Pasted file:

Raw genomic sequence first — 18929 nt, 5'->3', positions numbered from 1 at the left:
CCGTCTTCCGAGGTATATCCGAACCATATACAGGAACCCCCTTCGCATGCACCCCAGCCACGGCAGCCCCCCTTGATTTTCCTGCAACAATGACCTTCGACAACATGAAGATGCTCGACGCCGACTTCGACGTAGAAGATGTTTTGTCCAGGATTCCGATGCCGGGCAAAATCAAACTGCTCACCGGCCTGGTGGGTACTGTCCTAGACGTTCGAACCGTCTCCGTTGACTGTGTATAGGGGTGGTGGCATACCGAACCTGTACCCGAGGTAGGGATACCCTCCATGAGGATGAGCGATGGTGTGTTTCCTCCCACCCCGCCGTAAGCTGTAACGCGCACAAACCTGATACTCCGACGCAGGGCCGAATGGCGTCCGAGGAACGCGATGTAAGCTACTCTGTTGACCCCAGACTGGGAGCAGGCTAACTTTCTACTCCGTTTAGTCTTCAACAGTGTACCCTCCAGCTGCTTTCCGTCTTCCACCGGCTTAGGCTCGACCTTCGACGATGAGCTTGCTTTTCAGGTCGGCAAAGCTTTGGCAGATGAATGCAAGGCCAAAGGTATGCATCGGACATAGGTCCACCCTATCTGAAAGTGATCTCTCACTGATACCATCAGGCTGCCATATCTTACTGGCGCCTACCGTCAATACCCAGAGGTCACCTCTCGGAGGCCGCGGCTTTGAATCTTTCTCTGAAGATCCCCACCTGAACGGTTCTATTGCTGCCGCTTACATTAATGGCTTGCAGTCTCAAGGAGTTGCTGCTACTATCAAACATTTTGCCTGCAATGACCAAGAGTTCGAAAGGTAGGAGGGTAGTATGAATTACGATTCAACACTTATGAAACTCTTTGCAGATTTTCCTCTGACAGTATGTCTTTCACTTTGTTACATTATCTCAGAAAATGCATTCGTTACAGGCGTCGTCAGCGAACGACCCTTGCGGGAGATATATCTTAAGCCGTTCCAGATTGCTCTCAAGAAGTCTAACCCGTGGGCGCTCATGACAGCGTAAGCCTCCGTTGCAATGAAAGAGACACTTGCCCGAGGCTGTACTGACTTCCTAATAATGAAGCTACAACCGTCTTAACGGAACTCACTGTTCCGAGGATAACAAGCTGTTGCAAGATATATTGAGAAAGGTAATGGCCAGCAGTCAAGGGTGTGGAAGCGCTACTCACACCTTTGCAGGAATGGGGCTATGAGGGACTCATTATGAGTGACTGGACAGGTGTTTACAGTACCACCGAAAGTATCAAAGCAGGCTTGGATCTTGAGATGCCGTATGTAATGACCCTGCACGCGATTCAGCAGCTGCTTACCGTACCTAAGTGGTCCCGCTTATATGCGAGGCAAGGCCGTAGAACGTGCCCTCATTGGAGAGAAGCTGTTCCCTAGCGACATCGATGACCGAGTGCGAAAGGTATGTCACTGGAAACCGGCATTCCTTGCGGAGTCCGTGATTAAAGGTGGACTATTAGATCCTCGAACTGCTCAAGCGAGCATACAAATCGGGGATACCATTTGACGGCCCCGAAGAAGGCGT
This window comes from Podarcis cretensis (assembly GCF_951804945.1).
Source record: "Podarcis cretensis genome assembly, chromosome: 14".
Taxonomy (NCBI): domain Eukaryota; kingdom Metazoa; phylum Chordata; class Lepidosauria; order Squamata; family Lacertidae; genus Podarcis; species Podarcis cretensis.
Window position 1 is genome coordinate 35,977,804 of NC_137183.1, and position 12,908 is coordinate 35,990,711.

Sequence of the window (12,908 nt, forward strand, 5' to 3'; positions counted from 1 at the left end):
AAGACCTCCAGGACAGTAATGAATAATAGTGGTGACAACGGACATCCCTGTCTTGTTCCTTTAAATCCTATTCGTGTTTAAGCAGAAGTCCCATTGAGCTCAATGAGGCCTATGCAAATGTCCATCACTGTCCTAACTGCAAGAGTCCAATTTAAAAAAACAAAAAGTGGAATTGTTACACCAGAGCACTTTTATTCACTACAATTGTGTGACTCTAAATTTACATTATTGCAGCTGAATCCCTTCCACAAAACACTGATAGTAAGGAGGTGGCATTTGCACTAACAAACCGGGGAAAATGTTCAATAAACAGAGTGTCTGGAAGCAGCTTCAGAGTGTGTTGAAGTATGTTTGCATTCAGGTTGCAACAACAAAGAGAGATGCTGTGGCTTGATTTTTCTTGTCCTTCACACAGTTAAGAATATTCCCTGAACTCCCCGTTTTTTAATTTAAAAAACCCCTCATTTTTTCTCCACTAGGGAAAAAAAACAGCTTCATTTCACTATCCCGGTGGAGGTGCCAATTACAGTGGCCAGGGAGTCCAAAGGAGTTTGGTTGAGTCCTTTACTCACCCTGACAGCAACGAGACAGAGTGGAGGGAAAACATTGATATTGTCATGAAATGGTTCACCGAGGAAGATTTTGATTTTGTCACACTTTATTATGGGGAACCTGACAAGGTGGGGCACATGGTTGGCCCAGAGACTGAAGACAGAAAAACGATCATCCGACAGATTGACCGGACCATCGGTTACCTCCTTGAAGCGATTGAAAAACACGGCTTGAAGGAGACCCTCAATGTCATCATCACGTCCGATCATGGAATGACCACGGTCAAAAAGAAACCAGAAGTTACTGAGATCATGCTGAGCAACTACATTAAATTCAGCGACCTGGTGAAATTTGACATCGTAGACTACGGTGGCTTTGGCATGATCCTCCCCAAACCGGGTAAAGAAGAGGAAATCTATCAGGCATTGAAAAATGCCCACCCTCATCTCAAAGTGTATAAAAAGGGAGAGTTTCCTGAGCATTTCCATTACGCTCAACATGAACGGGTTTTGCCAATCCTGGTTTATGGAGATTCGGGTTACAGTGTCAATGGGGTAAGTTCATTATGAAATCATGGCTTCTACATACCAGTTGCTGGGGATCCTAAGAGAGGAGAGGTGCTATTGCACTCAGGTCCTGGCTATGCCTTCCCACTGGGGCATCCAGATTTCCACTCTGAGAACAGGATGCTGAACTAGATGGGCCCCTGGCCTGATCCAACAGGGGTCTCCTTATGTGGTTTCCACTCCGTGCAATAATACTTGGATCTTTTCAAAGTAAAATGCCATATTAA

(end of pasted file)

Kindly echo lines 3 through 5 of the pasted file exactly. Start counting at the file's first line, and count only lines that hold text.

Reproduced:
This window comes from Podarcis cretensis (assembly GCF_951804945.1).
Source record: "Podarcis cretensis genome assembly, chromosome: 14".
Taxonomy (NCBI): domain Eukaryota; kingdom Metazoa; phylum Chordata; class Lepidosauria; order Squamata; family Lacertidae; genus Podarcis; species Podarcis cretensis.